It would be nice to think that we actually had respect for the dead.

Thursday, August 7th, 2008

It’s not exactly like we gave her much in life, is it?

I haven’t written about Angie Zapata, which is particularly unforgivable since she was killed in my city. I find myself having trouble articulating anything that hasn’t already been said.

It might be that it’s too close, that those things made clear by her murder seem to large and too obvious. Trans women—like most women, as it happens—are acutely aware of how much our status makes us targets; how much random men on the streets want to either fuck us or do violence to us, or maybe some exciting new combination of both.

It looks like the prosecutor is going to prosecute her murder as a hate crime, which means the defense is probably going to advance the idea that it’s an all-American hate crime. The kind of hate crime that’s fun for the whole family; the kind that any red-blooded American boy would be practically forced to commit (or not commit—such a nasty, criminalizing word—but maybe enjoy) after a nasty, dirty, brown (of course she’s an illegal immigrant, even if her family has lived in Weld county since the invention of, say, dirt) tranny coerces and deceives him into getting a blowjob and then sexually assaulting her.

It could have happened to any of you (straight, white men), and then what would you have to do?

So the trial’s going to be hilarious, in that way that leaves you in shock, shaking and sobbing on the floor and perhaps I have not quite selected the appropriate adjective.

The D.A. is prosecuting her murder, at least, and while I don’t exactly put a tonne of stock in our criminal justice system, I have to feel a little better about that. Little steps, I guess.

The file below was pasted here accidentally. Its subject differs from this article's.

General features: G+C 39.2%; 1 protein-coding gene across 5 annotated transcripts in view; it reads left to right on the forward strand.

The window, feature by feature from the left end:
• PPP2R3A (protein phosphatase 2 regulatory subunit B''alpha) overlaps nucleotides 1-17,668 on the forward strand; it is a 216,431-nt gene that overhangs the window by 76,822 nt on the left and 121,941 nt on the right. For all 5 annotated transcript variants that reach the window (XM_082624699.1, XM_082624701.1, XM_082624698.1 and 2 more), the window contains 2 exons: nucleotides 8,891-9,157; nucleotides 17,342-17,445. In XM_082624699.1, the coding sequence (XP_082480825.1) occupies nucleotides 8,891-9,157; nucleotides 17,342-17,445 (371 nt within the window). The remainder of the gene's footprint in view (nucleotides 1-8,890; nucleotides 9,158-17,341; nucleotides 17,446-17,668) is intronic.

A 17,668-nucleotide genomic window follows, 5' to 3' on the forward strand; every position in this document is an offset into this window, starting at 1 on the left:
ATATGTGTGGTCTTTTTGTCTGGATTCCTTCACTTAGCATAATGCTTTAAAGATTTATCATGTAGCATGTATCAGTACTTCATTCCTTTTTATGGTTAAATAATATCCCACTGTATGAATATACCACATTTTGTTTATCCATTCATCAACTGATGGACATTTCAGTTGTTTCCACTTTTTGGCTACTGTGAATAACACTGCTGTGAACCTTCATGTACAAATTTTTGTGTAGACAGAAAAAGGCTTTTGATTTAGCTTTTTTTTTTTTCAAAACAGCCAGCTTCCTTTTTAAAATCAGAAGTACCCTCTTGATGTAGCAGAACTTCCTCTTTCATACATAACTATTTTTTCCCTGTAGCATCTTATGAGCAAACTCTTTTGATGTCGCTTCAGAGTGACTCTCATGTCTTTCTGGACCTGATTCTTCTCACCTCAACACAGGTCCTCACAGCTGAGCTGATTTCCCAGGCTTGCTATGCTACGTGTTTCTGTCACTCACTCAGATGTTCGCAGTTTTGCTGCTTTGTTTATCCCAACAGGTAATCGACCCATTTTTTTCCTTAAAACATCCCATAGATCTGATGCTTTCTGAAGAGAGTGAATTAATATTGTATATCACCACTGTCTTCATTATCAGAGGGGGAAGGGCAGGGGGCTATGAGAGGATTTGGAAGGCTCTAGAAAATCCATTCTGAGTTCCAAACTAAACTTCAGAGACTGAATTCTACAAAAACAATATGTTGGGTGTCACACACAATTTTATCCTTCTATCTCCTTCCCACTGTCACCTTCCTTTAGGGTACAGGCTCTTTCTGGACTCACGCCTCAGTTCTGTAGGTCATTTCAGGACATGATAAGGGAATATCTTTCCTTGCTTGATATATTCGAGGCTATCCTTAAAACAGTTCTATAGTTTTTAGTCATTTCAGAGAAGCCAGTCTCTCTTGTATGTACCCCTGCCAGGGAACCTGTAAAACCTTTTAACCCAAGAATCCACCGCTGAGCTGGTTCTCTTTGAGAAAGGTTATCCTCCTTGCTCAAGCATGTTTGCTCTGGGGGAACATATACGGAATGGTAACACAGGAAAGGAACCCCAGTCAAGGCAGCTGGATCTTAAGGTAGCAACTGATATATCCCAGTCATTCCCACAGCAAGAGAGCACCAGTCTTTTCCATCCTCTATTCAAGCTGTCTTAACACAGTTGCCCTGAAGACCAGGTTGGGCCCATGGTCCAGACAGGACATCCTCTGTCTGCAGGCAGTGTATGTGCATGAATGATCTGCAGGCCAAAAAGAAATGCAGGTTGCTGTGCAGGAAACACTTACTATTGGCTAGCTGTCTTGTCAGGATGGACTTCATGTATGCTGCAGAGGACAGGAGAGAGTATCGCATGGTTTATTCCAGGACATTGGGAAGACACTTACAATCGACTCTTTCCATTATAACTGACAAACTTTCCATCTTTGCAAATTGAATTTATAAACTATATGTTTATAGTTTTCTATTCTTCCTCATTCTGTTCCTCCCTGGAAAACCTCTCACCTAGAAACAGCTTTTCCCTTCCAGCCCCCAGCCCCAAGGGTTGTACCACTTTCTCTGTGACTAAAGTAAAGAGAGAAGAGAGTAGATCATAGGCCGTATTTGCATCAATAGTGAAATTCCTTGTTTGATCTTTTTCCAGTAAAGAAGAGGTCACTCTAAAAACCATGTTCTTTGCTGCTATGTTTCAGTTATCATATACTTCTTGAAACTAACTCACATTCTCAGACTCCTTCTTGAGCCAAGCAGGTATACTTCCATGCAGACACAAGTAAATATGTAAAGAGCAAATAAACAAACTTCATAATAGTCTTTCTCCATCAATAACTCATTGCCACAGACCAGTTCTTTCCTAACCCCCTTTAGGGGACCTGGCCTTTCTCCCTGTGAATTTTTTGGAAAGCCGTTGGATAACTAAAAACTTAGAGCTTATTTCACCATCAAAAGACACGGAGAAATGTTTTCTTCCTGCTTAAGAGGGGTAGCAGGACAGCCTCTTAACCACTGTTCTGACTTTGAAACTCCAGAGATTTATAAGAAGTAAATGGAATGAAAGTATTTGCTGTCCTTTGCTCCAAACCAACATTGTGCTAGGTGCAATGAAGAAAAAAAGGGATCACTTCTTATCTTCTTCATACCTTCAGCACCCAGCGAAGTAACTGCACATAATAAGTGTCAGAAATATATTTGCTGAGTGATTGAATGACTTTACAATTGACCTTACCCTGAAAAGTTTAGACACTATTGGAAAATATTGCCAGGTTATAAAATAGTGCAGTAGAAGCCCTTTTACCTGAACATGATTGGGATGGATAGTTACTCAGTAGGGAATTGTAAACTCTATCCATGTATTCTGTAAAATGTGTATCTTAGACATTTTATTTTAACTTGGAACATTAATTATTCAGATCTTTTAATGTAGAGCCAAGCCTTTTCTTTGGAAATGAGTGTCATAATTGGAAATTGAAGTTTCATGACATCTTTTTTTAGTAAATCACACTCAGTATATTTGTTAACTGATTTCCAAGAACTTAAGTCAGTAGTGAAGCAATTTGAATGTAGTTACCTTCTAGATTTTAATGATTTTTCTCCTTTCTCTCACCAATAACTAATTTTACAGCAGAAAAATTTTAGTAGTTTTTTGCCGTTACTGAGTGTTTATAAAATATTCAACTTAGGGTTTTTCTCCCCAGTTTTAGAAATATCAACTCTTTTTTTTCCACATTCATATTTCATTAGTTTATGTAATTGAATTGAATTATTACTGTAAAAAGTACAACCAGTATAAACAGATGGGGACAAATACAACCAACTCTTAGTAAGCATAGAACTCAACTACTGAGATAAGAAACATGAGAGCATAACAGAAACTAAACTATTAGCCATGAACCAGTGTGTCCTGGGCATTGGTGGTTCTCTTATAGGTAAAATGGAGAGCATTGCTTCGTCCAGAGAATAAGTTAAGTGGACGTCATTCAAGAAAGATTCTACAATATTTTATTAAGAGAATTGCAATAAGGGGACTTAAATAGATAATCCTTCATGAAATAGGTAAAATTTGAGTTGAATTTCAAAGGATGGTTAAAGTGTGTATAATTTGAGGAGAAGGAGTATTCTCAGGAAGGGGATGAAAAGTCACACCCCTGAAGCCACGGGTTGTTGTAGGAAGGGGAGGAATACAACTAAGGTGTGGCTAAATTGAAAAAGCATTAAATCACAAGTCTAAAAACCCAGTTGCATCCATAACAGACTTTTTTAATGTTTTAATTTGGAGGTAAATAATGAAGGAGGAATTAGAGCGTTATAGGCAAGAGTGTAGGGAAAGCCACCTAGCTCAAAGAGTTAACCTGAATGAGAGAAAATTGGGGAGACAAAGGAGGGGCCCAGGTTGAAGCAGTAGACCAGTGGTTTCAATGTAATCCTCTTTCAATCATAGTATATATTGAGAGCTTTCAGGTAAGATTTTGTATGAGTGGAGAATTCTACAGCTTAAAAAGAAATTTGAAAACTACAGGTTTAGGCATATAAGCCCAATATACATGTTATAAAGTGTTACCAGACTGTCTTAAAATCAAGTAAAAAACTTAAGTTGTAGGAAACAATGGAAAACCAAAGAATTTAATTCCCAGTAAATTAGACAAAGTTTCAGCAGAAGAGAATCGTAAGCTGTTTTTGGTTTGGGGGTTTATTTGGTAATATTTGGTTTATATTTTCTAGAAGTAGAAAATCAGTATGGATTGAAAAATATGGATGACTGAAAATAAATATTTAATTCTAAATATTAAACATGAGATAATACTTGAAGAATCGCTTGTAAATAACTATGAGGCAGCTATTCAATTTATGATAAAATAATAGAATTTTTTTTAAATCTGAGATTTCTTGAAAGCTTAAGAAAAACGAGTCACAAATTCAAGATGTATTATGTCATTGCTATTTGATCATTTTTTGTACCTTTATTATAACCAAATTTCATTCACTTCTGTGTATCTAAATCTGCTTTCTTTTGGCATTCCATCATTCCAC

Speaking of the D.A.

“It doesn’t matter who the victim is,” Buck said, “. . . a crime like this cannot be tolerated at any level.”

That’s nice to hear, Buck. It would have been nicer without the implication that trans women are, somehow, almost tolerable victims. That we ought to prosecute this man not because of his demonstrated vicious hatred for transgender people, or women, or Latinas, per se, but because of a philosophical commitment to discouraging people from bashing heads in with fire extinguishers.

Little steps.

The papers are reporting it as a hate crime, which it is, and the stories are written an unfortunately-shocking sympathy for the victim. It’s nice that the Denver Post, at least, refers to Zapata as “she,” and “her.” It would be nicer if they didn’t use her birth name in half their ledes (when someone changes their name, legally or not, the paper generally uses their chosen name—unless they’re trans, of course). It would also be nice if they extended trans people this courtesy while we’re still alive.

And while I’m wishing for horses, it would be nice if after her murderer is convicted, we maybe started asking how he felt like what he was doing was sanctioned by society, and how he could mount such a grotesque defense with the expectation that people would, y’know, buy it.

It would also be nice if I didn’t wince in my stomach whenever I wrote “I,” or “we” in this post.

Little steps, little steps…